Surprisingly, higher FST (≥0.6) SNPs are enriched significantly at Mendelian disease genes (OMIM) relative to other genes (χ2 = 30.47, P = 3.39E-08), with three MAF bins demonstrating statistical significance (Figure 4). These higher FST SNPs are probably under positive selection. This pattern, however, was not observed in complex disease genes and appear inconsistent with the previous study by Blekhman et al. (2008) . Blekhman et al. (2008) found that Mendelian-disease genes appear to be under widespread purifying selection but that genes that influence complex disease risk show lower levels of evolutionary conservation, as assessed by the ratio of nonsynonymous to synonymous substitutions (Dn/Ds), possibly because they were targeted by both purifying and positive selection. The difference in results is probably attributable to the different methods used to assess sequence evolution: Dn/Ds method changes over a long time scale (i.e. between human and other species), while FST measures recent evolution (i.e., since the separation of modern human populations). The incidence and susceptibility to some Mendelian diseases might demonstrate higher levels of differences among modern human populations.
Lower levels of population differentiation in microRNA targeted genes
The regulation of gene expression is crucial to the development of an organism and has been increasingly recognized that a remarkable fraction of regulation is dominated by microRNAs (miRNAs) [22, 23]. miRNAs are a group of ~23 nt endogenous RNAs important for a diverse range of biological functions that direct the posttranscriptional repression of mRNAs by cleavage or translational repression [22, 23]. Evidence has shown that negative selection operates on miRNA regulated genes . Here, we observed that microRNA targeted genes present a significant excess of lower FST (≤0.05) SNPs (χ2 = 29.76, P = 4.90E-08), and significantly fewer high FST (≥0.6) SNPs (χ2 = 37.61, P = 8.63E-10), relative to other genes (Figure S3 in Additional file 1). The lower FST SNPs are mainly restricted within the lower minor allele frequency bins, and not the intermediate frequency bin (Figure 5), suggesting that widespread purifying selection operated on miRNA targeted genes.
In this study, we find that genes involved in osteoblast development, hair follicles development, pigmentation, spermatid, nervous system and organ development, and some metabolic pathways have higher levels of population differentiation. Surprisingly, we find that Mendelian-disease genes appear to have a significant excessive of SNPs with high levels of population differentiation, possibly because the incidence and susceptibility of these diseases show differences among populations. As expected, microRNA regulated genes show lower levels of population differentiation due to purifying selection. Our analysis demonstrates different level of population differentiation among human populations for different gene groups.
Since genes on the sex chromosomes are involved in higher population differentiation than those on the autosomal chromosomes , we only analyzed data from the autosomal chromosomes. Allele frequency data for SNPs on autosomes were retrieved from HapMap Phase II (release 24, NCBI36)  for three populations: African (YRI panel including 60 Yoruban individuals from Ibadan), European (CEU panel including 60 individuals of Utah residents with ancestry from northern and western Europe) and East Asian (EA panels including 45 Han Chinese (HCB) and 45 Japanese from Tokyo (JPT)).To evaluate the degree of population differentiation, FST values of the polymorphic SNPs with minor allele frequencies ≥0.01 in at least one population were calculated as previously described [3, 5]. Since negative values have no biological explanation these were set to 0.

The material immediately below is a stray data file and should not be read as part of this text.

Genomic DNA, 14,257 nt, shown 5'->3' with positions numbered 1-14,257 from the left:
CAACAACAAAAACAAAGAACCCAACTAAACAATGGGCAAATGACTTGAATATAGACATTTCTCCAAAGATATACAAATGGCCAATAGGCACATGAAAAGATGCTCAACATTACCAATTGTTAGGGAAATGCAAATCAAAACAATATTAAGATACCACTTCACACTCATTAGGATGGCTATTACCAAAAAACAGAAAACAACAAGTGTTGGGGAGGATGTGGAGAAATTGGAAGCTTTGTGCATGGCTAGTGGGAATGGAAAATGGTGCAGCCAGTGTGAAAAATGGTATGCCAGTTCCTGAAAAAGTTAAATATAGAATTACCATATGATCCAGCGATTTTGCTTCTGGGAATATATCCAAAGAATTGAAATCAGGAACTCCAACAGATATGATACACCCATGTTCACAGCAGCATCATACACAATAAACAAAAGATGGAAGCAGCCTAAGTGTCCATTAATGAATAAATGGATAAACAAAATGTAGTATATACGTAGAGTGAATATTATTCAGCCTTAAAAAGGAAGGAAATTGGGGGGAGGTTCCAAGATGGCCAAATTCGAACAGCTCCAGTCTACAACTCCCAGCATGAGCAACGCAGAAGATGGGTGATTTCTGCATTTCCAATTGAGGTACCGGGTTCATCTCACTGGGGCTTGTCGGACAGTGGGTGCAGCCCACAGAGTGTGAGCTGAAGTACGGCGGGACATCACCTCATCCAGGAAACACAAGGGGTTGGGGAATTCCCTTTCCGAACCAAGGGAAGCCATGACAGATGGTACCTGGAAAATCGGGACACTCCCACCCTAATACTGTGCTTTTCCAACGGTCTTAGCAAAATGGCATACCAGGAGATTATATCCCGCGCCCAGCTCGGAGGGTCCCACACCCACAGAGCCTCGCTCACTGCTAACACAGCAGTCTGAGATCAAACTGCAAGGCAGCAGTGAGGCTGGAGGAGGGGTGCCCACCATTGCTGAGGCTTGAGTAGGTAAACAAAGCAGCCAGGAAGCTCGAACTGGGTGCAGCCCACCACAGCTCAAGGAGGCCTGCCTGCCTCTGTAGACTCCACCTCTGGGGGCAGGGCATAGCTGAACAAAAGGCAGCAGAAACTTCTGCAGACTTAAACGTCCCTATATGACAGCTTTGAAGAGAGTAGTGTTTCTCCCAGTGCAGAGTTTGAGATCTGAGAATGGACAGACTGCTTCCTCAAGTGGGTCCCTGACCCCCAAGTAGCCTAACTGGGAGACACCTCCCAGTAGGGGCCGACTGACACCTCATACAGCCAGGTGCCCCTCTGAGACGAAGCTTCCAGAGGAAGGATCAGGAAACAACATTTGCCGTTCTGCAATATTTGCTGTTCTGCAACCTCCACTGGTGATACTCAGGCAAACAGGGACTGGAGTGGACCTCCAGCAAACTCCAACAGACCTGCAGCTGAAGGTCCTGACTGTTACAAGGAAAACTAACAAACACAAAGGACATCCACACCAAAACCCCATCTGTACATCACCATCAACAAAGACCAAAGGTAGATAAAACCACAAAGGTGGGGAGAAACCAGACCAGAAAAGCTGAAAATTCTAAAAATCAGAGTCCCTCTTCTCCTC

Protein coding genes on the human autosomal chromosomes, and their corresponding gene ontology (GO) terms including three categories: biological process, cellular component, and molecular function, were downloaded from Ensembl (http://www.ensembl.org version 54) by means of BioMart . Each gene was extended 500 bp upstream of 5'-termus and downstream of 3'-termus to include all of its SNPs. χ2 tests with one degree of freedom were used to test for the significance of the enrichment of SNPs with higher (≥0.6) FST values compared with genome-wide genes empirical data based on 2 × 2 contingency tables constructed by the numbers of SNPs. For these analyses, Bonferroni correction was used for the multiple testing. To better understand the enrichment, we calculated the parameter, λ, the ratio of the proportion of higher FST SNPs in the analyzed category to that in the genome-wide genes. λ values significantly higher than 1 indicates a higher population differentiation of genes in the category among human populations.
Complex disease genes were obtained from the Genetic Association Database (GAD) . Human Mendelian disease genes were obtained from the study by Blekhman et al. (2008) (OMIM) . Genes targeted by microRNA were obtained from targetscan (http://www.targetscan.org, release 5.1) [27–29]. For these genes, χ2 tests with one degree of freedom were used to test the significance of an enrichment of SNPs with higher (≥0.6) FST values and lower (≤0.05) FST values, respectively, compared with other genes based on 2 × 2 contingency tables constructed by the numbers of SNPs.
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We thank Dr. David Irwin for revising the manuscript, and valuable comments. This work was supported by grants from the National Basic Research Program of China (973 Program, 2007CB411600), the National Natural Science Foundation of China (30621092), and Bureau of Science and Technology of Yunnan Province.
Authors and Affiliations
State Key Laboratory of Genetic Resources and Evolution, Kunming Institute of Zoology, Chinese Academy of Sciences, Kunming, China
Dong-Dong Wu & Ya-Ping Zhang
Laboratory for Conservation and Utilization of Bio-resource, Yunnan University, Kunming, 650091, China
Graduate School of the Chinese Academy of Sciences, Beijing, China